This article was authored by Jouko Ahvenainen, and was originally posted on telecomasia.net.
Five top VC’s in California were asked to pick the ten biggest tech trends over the next five years (Forbes article). #2 on their list was digital disintermediation of banks and #10 was that credit cards are the new app platform. I wrote in my Vision 2014 that finance services are finally going mobile. We see more evidence all the time that the internet and mobile are finally going to disrupt finance structures.
It is expensive to set up a bank, have enough money in the balance sheet and fulfill all regulatory requirements. Entry barriers to the banking business have been high. It has been the same for many other finance services like investment banking, broker dealer business, payment and international money transfer services. Nowadays it would be easy to offer many of these services over the internet. But regulation, capital requirements and conservative attitudes have retarded this development.
Now people have really started to ask, why does it take two days to transfer money from a bank account to another? Why do you have to pay $50 for international money transfer? Why do you need several middlemen in your investments who charge high commissions even if they often do quite routine work?
At the same time we have seen services like M-Pesa, that enables people to transfer money from one mobile to another one. PayPal (although it is not officially a bank) is a more important payment account to young people than any bank account. People have started to invest their money through crowdfunding and p2p lending services. Some companies already plan, how an automated platform can replace a fund and its expensive managers. Starbucks handles millions of mobile payments in their stores. And we have a lot of other innovate companies in the industry, like Fidor Bank in Germany offers a pure web bank, Bancbox combines net payments and banking, GBGroup offers identity intelligence to internet finance services and Crowd Valley offers the full platform and back office for crowdfunding or p2p finance services.
Nothing is easy with financial services. It is about people’s money, it is heavily regulated, and the financial crisis has brought pressure to increase regulation. There will be new regulation for new internet and mobile based services, as we have seen with crowdfunding in the US and UK. Regulators are also starting to recognize how technology, internet services and mobile are an opportunity to make the economy more effective and help normal consumers. Laws and regulations always follow business and tech trends.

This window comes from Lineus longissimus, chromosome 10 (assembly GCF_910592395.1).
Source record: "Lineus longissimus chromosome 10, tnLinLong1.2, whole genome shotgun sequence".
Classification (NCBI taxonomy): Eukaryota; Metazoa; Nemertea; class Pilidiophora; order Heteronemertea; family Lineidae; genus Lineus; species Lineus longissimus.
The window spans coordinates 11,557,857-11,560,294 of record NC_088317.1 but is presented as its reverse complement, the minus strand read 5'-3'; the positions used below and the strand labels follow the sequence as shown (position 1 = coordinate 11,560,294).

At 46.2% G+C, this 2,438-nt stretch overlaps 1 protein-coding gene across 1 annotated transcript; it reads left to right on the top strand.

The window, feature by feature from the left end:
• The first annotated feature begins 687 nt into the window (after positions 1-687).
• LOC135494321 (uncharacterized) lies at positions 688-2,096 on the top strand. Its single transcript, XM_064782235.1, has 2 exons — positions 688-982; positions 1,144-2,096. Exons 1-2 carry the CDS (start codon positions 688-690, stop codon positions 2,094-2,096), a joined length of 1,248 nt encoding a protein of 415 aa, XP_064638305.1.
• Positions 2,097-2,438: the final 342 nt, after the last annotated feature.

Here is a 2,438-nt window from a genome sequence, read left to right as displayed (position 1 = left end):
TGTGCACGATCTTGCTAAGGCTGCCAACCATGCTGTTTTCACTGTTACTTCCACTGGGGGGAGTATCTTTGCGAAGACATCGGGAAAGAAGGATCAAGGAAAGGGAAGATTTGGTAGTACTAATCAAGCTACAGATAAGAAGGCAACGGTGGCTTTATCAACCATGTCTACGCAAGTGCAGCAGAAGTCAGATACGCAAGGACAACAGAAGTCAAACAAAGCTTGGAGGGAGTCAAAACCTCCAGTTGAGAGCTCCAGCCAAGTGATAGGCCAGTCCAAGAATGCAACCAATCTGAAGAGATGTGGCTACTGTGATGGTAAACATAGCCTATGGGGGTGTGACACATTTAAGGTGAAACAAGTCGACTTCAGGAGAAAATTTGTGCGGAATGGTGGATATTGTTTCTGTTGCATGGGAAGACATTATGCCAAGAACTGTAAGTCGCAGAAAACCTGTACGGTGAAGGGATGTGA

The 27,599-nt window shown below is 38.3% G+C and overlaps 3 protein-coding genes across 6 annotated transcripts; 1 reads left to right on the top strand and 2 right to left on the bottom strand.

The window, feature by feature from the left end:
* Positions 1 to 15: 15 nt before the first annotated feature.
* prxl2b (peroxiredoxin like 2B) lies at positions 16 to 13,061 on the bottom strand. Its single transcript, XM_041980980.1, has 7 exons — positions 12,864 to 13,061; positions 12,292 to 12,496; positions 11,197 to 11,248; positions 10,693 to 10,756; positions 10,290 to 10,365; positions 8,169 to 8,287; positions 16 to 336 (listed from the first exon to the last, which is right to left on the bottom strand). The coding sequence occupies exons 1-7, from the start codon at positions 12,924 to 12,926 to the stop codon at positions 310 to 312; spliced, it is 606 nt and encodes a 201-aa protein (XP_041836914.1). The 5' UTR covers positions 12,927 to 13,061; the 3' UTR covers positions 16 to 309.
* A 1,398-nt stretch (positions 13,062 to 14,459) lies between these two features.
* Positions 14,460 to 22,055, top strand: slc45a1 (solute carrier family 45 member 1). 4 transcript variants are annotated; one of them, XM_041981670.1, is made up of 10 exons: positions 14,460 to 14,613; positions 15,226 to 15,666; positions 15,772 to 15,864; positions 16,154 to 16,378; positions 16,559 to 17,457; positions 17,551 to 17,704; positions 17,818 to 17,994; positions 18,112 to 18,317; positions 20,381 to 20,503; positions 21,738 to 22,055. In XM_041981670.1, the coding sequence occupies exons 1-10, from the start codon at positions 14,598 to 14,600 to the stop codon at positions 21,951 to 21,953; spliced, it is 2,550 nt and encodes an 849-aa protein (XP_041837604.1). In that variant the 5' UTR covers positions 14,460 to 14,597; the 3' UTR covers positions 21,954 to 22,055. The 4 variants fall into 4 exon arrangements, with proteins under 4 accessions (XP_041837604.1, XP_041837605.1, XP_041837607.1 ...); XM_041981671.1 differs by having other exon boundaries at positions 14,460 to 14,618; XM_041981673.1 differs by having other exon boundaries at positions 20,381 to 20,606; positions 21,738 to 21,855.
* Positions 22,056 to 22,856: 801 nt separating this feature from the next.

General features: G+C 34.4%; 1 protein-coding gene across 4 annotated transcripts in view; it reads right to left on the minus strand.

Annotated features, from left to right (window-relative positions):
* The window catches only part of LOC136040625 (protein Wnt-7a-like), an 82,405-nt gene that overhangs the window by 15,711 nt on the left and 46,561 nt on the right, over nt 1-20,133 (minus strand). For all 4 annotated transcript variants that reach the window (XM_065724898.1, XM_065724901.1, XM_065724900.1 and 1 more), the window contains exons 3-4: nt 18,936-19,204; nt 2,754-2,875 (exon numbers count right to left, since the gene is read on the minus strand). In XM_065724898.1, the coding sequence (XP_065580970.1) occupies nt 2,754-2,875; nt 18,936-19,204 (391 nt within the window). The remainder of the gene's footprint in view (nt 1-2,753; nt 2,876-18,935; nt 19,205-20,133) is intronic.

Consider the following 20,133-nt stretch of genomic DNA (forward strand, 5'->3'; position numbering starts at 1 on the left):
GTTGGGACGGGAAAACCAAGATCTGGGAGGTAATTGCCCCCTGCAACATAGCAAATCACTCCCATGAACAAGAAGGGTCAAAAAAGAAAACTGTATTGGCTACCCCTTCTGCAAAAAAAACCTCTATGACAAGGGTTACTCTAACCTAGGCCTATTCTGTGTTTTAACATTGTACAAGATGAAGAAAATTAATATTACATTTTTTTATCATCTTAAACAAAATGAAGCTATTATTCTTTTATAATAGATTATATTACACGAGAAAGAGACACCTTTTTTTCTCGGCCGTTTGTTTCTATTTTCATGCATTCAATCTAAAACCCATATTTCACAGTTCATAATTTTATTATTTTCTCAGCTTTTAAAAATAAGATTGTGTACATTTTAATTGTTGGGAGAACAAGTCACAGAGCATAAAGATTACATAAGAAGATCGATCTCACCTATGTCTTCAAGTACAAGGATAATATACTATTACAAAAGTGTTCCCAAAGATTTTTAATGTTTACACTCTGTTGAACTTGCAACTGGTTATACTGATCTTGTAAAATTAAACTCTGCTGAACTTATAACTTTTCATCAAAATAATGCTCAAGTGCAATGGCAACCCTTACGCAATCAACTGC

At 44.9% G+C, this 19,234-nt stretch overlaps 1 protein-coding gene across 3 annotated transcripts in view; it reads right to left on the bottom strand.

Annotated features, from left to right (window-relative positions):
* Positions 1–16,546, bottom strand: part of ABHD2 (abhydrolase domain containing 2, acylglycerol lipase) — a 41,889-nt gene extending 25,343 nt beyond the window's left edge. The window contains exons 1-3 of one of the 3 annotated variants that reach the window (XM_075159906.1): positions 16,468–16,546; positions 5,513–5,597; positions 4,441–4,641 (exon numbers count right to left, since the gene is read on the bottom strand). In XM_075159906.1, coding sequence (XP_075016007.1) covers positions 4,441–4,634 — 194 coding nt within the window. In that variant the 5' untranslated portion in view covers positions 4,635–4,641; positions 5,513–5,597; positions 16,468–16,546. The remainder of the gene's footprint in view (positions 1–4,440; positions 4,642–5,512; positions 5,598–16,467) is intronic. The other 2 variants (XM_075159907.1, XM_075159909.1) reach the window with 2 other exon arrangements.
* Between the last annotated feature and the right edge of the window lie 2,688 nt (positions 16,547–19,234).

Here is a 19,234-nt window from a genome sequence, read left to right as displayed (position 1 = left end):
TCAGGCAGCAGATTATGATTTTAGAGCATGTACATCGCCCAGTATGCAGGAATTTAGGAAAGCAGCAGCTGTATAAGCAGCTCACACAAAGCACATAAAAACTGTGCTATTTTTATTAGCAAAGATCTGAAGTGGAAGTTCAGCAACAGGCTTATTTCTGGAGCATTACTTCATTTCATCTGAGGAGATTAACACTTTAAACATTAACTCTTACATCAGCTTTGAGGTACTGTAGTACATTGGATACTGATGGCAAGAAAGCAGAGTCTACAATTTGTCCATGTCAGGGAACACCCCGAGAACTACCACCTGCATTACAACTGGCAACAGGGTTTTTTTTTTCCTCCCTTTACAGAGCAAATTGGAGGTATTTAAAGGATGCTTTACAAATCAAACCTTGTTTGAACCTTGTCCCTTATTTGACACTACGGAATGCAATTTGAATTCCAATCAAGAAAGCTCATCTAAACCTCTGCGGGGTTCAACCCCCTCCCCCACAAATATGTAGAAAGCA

Startups are active in this area. Now VCs and traditional finance sector companies have also seen that they cannot only trust in old models anymore. We will see a lot of structural changes in the finance sector; its value chains and many middlemen will lose their role.
This all has an impact on mobile and telecom companies too. Some carriers have started to dip their toes into financial services – an example is Isis by US carriers, banks and a credit card company. It is basically a mobile payment solution that uses a contactless solution (as some debit and credit cards) in the point of sale. In the UK the Payment Council has worked with banks to develop a new mobile payment model, Paym. But at the same time Visa and Master Card have announced they support Host Card Emulation (HCE) where they don’t need carriers in the service. So there is no guarantee that carriers will have any role in the business.
If telcos want to have a role in this business, they must start to act now and look for the right partners. It is also important to remember that users need a well working ecosystem and smooth user experience, not specific technology like NFC. The good first step for telco’s new business development people is to go to talk to finance startups, banks and credit card companies, p2p finance services and local regulators and have an open mind to learn how telcos can make these new ecosystems to work better. And it is better to do this before Apple publishes its mobile payments, and following Google, Amazon and credit card companies, takes the operator's role in the mobile payment and finance market.
Jouko Ahvenainen is co-founder of Grow VC Group. Full disclosure: He has interests in Crowd Valley Inc.
If you haven't already, please take our Reader Survey! Just 3 questions to help us better understand who is reading Telecom Ramblings so we can serve you better!Categories: Financials · Other Posts